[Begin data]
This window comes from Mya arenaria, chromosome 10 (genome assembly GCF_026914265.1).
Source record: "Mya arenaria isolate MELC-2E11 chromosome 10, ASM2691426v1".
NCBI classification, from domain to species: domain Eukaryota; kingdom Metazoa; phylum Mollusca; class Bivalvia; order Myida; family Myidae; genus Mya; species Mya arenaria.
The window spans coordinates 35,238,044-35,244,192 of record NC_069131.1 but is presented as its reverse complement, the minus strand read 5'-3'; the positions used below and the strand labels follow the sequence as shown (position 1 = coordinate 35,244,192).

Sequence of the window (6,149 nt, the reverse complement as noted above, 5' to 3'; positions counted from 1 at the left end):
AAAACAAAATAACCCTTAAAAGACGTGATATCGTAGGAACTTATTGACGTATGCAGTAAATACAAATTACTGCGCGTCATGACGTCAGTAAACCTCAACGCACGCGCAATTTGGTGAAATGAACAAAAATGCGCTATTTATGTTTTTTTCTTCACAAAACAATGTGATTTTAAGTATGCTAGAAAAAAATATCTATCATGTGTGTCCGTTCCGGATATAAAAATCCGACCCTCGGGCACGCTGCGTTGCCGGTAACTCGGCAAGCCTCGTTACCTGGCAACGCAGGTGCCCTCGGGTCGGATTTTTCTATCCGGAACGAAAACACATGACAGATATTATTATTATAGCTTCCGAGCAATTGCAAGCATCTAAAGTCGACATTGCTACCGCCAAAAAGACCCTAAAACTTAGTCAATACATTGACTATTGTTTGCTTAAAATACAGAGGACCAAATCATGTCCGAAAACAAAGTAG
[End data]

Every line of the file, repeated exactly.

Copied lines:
This window comes from Mya arenaria, chromosome 10 (genome assembly GCF_026914265.1).
Source record: "Mya arenaria isolate MELC-2E11 chromosome 10, ASM2691426v1".
NCBI classification, from domain to species: domain Eukaryota; kingdom Metazoa; phylum Mollusca; class Bivalvia; order Myida; family Myidae; genus Mya; species Mya arenaria.
The window spans coordinates 35,238,044-35,244,192 of record NC_069131.1 but is presented as its reverse complement, the minus strand read 5'-3'; the positions used below and the strand labels follow the sequence as shown (position 1 = coordinate 35,244,192).

Sequence of the window (6,149 nt, the reverse complement as noted above, 5' to 3'; positions counted from 1 at the left end):
AAAACAAAATAACCCTTAAAAGACGTGATATCGTAGGAACTTATTGACGTATGCAGTAAATACAAATTACTGCGCGTCATGACGTCAGTAAACCTCAACGCACGCGCAATTTGGTGAAATGAACAAAAATGCGCTATTTATGTTTTTTTCTTCACAAAACAATGTGATTTTAAGTATGCTAGAAAAAAATATCTATCATGTGTGTCCGTTCCGGATATAAAAATCCGACCCTCGGGCACGCTGCGTTGCCGGTAACTCGGCAAGCCTCGTTACCTGGCAACGCAGGTGCCCTCGGGTCGGATTTTTCTATCCGGAACGAAAACACATGACAGATATTATTATTATAGCTTCCGAGCAATTGCAAGCATCTAAAGTCGACATTGCTACCGCCAAAAAGACCCTAAAACTTAGTCAATACATTGACTATTGTTTGCTTAAAATACAGAGGACCAAATCATGTCCGAAAACAAAGTAG